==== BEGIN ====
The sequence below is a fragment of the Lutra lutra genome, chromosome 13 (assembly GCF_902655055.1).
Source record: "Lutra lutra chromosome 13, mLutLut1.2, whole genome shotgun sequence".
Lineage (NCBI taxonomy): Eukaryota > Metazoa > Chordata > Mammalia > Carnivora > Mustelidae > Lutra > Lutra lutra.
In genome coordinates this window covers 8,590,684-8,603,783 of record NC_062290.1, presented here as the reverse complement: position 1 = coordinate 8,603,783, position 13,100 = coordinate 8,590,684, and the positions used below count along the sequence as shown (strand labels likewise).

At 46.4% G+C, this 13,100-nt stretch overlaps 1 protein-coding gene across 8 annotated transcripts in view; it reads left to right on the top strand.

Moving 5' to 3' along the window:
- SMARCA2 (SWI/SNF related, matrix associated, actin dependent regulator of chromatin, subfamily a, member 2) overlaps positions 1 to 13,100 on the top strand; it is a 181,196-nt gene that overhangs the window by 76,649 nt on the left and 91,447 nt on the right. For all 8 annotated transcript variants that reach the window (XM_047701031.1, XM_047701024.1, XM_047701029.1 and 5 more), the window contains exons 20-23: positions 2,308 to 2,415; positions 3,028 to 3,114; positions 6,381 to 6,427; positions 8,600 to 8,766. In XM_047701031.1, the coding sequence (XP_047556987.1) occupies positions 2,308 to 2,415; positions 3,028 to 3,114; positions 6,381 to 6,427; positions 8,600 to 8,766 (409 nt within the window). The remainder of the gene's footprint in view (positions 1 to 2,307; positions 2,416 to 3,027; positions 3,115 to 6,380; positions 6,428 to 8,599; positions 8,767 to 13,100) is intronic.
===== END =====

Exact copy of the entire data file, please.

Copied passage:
The sequence below is a fragment of the Lutra lutra genome, chromosome 13 (assembly GCF_902655055.1).
Source record: "Lutra lutra chromosome 13, mLutLut1.2, whole genome shotgun sequence".
Lineage (NCBI taxonomy): Eukaryota > Metazoa > Chordata > Mammalia > Carnivora > Mustelidae > Lutra > Lutra lutra.
In genome coordinates this window covers 8,590,684-8,603,783 of record NC_062290.1, presented here as the reverse complement: position 1 = coordinate 8,603,783, position 13,100 = coordinate 8,590,684, and the positions used below count along the sequence as shown (strand labels likewise).

At 46.4% G+C, this 13,100-nt stretch overlaps 1 protein-coding gene across 8 annotated transcripts in view; it reads left to right on the top strand.

Moving 5' to 3' along the window:
- SMARCA2 (SWI/SNF related, matrix associated, actin dependent regulator of chromatin, subfamily a, member 2) overlaps positions 1 to 13,100 on the top strand; it is a 181,196-nt gene that overhangs the window by 76,649 nt on the left and 91,447 nt on the right. For all 8 annotated transcript variants that reach the window (XM_047701031.1, XM_047701024.1, XM_047701029.1 and 5 more), the window contains exons 20-23: positions 2,308 to 2,415; positions 3,028 to 3,114; positions 6,381 to 6,427; positions 8,600 to 8,766. In XM_047701031.1, the coding sequence (XP_047556987.1) occupies positions 2,308 to 2,415; positions 3,028 to 3,114; positions 6,381 to 6,427; positions 8,600 to 8,766 (409 nt within the window). The remainder of the gene's footprint in view (positions 1 to 2,307; positions 2,416 to 3,027; positions 3,115 to 6,380; positions 6,428 to 8,599; positions 8,767 to 13,100) is intronic.